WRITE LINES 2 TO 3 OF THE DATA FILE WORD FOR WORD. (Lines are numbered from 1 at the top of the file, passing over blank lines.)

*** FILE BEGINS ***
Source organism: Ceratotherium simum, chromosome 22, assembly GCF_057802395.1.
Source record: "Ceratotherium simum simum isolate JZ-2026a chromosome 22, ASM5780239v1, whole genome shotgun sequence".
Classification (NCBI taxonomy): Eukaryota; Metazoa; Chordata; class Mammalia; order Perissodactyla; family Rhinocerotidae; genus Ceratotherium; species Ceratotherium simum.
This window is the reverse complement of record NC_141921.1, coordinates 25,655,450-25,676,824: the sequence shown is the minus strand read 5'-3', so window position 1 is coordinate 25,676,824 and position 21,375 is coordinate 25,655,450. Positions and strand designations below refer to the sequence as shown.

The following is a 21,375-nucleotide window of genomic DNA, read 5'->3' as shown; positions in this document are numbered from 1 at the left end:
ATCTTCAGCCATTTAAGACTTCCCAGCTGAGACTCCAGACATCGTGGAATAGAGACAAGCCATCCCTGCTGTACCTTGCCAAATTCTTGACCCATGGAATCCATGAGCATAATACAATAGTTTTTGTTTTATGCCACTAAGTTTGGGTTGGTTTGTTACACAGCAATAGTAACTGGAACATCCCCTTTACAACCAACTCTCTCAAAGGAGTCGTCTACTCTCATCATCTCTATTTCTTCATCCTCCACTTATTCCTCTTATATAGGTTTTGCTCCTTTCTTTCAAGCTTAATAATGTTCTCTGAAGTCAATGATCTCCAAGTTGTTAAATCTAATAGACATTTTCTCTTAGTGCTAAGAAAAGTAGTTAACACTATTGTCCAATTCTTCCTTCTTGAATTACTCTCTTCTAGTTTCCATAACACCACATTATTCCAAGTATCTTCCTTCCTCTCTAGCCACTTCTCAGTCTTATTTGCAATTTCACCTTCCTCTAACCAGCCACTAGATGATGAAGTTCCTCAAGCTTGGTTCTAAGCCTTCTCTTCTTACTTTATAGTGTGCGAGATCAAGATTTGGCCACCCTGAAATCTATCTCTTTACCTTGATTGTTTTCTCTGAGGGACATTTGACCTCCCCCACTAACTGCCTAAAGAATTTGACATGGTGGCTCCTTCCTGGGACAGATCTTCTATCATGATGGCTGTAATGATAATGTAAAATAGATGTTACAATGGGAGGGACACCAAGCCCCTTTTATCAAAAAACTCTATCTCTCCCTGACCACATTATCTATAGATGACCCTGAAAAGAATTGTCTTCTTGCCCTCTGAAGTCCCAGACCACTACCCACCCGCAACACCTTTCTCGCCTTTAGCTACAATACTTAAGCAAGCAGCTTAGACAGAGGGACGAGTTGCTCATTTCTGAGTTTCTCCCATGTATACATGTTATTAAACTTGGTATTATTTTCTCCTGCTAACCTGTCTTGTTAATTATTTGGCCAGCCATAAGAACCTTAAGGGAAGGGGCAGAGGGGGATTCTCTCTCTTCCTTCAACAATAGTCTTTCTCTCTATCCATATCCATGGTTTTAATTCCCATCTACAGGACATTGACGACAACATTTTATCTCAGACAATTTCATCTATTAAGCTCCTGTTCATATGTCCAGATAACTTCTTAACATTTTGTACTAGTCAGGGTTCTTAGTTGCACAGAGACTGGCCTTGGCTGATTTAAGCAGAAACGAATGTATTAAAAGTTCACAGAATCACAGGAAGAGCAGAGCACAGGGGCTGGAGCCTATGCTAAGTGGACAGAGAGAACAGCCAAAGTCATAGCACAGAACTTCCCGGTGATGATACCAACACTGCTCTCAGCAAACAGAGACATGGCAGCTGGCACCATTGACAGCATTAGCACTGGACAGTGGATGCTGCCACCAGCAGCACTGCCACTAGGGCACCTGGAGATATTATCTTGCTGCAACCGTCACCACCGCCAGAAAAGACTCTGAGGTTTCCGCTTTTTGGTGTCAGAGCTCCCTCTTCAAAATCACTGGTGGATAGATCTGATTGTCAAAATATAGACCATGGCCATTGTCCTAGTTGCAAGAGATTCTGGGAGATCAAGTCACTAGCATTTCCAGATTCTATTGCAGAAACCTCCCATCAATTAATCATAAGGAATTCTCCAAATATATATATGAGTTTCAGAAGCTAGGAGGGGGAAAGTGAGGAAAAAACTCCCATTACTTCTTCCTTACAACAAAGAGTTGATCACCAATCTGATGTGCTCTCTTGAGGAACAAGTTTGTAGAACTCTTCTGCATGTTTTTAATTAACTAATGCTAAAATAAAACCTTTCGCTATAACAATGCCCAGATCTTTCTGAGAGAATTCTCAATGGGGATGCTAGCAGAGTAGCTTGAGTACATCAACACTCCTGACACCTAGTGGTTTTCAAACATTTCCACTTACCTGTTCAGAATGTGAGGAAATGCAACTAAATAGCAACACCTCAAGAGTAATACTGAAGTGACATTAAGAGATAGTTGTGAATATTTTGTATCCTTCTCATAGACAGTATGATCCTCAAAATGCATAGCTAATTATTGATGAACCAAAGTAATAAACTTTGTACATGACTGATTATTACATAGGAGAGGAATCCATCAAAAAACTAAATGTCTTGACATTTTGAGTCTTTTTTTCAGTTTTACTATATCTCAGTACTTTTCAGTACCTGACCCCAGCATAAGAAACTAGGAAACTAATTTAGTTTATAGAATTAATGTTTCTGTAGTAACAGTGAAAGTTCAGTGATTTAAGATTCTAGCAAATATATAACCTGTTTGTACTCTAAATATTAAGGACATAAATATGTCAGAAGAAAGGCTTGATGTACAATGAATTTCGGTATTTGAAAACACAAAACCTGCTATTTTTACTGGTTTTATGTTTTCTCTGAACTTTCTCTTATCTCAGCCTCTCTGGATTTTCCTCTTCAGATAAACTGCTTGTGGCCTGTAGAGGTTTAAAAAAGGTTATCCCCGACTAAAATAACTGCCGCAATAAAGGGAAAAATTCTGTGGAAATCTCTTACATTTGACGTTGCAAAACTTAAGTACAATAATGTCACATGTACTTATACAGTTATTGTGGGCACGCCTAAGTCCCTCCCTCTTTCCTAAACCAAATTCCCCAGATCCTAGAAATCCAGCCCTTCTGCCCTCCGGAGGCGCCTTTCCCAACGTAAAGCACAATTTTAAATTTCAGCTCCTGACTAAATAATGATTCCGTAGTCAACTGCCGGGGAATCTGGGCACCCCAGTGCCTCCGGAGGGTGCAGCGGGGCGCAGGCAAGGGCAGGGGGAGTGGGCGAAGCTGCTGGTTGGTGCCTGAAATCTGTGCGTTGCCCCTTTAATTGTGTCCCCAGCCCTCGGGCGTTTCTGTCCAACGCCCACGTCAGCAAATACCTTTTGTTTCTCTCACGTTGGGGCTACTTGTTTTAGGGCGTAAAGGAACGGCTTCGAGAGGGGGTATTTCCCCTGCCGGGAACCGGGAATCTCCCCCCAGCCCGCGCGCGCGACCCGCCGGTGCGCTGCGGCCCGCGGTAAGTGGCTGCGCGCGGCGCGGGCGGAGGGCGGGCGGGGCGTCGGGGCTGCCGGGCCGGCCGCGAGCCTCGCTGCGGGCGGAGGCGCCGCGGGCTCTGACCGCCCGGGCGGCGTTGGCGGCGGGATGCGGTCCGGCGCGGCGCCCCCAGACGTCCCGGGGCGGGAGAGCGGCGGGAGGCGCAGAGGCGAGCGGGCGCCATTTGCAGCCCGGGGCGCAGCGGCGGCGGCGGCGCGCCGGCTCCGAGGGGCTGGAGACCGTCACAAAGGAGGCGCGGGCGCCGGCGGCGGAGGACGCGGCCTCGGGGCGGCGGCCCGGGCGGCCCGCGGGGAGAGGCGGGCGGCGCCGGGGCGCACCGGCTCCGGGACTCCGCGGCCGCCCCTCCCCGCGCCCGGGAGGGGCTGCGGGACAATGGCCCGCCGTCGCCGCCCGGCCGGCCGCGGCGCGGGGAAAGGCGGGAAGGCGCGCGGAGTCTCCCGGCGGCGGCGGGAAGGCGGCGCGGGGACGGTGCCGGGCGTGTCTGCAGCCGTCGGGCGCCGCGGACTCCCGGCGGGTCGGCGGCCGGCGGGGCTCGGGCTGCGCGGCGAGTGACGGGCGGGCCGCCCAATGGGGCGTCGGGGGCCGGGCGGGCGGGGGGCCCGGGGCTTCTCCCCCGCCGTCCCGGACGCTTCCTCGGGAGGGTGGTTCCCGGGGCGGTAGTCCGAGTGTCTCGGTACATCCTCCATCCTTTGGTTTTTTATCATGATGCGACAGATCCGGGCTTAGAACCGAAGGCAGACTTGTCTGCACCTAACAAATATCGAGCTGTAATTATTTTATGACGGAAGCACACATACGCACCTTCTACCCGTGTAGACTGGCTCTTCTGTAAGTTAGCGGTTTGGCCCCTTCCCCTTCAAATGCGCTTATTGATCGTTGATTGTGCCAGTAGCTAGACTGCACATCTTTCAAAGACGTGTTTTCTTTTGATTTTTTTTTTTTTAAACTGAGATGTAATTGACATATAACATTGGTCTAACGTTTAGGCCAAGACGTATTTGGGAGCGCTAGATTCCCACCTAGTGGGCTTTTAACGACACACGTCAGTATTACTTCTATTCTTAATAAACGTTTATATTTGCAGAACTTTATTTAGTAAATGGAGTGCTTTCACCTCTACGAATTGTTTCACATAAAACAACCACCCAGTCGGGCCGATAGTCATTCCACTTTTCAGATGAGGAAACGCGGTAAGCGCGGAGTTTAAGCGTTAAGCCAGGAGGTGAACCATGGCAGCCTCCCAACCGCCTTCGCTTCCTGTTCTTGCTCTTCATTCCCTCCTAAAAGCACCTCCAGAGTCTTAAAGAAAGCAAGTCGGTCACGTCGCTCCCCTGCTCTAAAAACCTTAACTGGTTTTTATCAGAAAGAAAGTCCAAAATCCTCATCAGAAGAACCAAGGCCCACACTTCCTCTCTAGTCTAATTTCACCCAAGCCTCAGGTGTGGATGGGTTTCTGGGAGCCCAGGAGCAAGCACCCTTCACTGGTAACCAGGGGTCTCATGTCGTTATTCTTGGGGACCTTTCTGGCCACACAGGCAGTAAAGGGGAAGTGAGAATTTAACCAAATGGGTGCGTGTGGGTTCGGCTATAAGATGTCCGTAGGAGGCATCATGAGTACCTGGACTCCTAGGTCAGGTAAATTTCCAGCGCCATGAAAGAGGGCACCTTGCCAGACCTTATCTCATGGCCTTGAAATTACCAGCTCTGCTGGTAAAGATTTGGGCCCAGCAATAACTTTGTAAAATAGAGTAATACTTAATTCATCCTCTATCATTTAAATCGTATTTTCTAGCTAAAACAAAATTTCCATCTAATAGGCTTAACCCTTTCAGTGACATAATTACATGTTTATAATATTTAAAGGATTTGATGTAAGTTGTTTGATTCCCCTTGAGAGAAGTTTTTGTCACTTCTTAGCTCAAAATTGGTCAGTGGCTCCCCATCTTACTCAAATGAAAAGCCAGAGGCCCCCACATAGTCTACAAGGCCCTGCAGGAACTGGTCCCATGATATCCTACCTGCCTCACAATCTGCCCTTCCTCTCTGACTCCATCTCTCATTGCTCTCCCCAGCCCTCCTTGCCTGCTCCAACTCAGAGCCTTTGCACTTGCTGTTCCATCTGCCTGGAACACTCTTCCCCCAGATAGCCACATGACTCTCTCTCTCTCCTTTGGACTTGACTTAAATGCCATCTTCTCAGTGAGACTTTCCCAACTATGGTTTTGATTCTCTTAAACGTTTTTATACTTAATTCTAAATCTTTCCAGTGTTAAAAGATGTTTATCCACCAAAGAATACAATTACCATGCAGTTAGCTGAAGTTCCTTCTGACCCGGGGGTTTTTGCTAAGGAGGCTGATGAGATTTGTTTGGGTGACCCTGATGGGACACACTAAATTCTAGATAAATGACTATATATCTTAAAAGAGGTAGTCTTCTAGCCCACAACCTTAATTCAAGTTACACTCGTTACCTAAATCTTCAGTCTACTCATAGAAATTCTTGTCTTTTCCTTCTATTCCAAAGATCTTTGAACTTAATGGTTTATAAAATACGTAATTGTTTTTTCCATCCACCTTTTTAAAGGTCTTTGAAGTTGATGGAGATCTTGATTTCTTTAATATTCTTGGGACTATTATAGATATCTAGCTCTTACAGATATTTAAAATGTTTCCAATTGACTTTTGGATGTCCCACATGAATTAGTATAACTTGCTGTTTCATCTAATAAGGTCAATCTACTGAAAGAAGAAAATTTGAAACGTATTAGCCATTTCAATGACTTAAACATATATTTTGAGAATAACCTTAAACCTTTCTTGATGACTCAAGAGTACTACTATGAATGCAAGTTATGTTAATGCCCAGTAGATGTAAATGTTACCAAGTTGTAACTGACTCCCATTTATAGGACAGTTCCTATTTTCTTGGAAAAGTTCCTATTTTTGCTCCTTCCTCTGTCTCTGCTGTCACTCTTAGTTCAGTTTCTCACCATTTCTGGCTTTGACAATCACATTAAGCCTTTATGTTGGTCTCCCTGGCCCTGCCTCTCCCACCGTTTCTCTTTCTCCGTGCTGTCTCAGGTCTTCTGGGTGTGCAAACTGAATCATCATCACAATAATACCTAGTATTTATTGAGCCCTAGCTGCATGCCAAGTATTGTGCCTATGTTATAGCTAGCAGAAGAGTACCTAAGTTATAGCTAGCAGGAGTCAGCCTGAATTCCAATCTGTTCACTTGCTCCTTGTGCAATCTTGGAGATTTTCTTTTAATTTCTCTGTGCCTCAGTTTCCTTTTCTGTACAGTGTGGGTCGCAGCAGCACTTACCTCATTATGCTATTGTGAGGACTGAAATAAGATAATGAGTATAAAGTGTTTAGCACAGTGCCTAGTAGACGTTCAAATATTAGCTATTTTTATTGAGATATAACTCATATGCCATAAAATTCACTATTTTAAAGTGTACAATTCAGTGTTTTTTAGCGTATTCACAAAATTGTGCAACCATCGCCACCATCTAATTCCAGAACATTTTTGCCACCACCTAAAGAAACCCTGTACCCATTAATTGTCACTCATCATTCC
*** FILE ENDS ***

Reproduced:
Source record: "Ceratotherium simum simum isolate JZ-2026a chromosome 22, ASM5780239v1, whole genome shotgun sequence".
Classification (NCBI taxonomy): Eukaryota; Metazoa; Chordata; class Mammalia; order Perissodactyla; family Rhinocerotidae; genus Ceratotherium; species Ceratotherium simum.